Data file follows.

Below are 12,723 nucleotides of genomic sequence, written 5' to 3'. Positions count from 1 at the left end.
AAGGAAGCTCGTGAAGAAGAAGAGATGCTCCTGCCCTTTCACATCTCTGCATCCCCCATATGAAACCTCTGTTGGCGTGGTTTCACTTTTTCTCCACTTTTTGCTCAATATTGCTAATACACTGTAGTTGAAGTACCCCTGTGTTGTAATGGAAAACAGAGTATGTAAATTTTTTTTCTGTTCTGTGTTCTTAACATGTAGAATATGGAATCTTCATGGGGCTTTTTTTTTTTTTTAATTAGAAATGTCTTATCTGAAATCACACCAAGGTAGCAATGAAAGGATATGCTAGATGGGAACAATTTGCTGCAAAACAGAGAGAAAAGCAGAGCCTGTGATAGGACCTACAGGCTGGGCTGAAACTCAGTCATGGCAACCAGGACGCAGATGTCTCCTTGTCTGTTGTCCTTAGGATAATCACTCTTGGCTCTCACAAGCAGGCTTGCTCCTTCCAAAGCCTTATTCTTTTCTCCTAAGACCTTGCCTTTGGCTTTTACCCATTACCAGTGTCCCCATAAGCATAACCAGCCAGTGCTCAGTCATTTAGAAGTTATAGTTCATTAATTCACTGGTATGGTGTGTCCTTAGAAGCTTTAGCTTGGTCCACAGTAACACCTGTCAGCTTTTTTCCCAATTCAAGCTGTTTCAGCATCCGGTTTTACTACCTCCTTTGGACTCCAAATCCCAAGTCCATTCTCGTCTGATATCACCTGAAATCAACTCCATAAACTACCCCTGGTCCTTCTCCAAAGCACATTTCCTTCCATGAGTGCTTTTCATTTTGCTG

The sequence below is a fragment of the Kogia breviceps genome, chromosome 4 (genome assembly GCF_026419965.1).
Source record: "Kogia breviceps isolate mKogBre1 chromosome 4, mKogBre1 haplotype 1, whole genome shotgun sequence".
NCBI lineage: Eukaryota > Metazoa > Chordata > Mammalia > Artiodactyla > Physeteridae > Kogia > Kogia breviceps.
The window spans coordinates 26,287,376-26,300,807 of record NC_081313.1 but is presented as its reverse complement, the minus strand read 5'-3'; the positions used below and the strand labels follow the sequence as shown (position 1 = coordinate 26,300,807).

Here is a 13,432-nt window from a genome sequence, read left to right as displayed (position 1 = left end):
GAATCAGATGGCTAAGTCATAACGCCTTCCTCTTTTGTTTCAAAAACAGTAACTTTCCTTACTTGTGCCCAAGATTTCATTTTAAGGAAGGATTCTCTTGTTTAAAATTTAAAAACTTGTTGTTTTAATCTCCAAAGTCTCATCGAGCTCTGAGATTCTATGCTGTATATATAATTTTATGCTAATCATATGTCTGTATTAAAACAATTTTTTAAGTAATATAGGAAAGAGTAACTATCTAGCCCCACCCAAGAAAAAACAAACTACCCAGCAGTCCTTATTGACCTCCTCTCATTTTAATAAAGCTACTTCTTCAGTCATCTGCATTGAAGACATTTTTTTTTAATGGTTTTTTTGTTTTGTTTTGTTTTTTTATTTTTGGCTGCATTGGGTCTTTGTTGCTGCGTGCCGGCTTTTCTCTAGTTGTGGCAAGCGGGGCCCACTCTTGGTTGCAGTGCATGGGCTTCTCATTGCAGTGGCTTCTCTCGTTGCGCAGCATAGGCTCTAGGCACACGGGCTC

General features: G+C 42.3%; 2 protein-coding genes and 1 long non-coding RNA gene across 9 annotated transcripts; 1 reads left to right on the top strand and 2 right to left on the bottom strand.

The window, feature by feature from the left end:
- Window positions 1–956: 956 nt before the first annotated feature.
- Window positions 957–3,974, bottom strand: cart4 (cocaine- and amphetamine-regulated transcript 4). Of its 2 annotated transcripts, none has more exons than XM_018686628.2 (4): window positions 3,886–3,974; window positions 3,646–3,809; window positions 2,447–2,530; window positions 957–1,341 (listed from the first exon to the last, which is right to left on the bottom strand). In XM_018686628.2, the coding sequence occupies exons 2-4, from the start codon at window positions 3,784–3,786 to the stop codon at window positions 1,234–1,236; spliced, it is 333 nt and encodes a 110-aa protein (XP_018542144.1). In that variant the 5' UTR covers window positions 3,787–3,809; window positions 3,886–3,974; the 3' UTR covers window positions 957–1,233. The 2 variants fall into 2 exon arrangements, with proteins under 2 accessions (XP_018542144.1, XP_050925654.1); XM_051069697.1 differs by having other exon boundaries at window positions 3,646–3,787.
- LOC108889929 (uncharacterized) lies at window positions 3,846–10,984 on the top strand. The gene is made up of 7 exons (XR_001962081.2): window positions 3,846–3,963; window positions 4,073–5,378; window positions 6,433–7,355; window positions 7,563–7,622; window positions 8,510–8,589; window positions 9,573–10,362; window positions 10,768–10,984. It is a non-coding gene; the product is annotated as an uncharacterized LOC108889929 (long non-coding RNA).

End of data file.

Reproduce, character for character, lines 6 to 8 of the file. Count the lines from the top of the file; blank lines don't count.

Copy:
The window spans coordinates 26,287,376-26,300,807 of record NC_081313.1 but is presented as its reverse complement, the minus strand read 5'-3'; the positions used below and the strand labels follow the sequence as shown (position 1 = coordinate 26,300,807).

Here is a 13,432-nt window from a genome sequence, read left to right as displayed (position 1 = left end):
GAATCAGATGGCTAAGTCATAACGCCTTCCTCTTTTGTTTCAAAAACAGTAACTTTCCTTACTTGTGCCCAAGATTTCATTTTAAGGAAGGATTCTCTTGTTTAAAATTTAAAAACTTGTTGTTTTAATCTCCAAAGTCTCATCGAGCTCTGAGATTCTATGCTGTATATATAATTTTATGCTAATCATATGTCTGTATTAAAACAATTTTTTAAGTAATATAGGAAAGAGTAACTATCTAGCCCCACCCAAGAAAAAACAAACTACCCAGCAGTCCTTATTGACCTCCTCTCATTTTAATAAAGCTACTTCTTCAGTCATCTGCATTGAAGACATTTTTTTTTAATGGTTTTTTTGTTTTGTTTTGTTTTTTTATTTTTGGCTGCATTGGGTCTTTGTTGCTGCGTGCCGGCTTTTCTCTAGTTGTGGCAAGCGGGGCCCACTCTTGGTTGCAGTGCATGGGCTTCTCATTGCAGTGGCTTCTCTCGTTGCGCAGCATAGGCTCTAGGCACACGGGCTC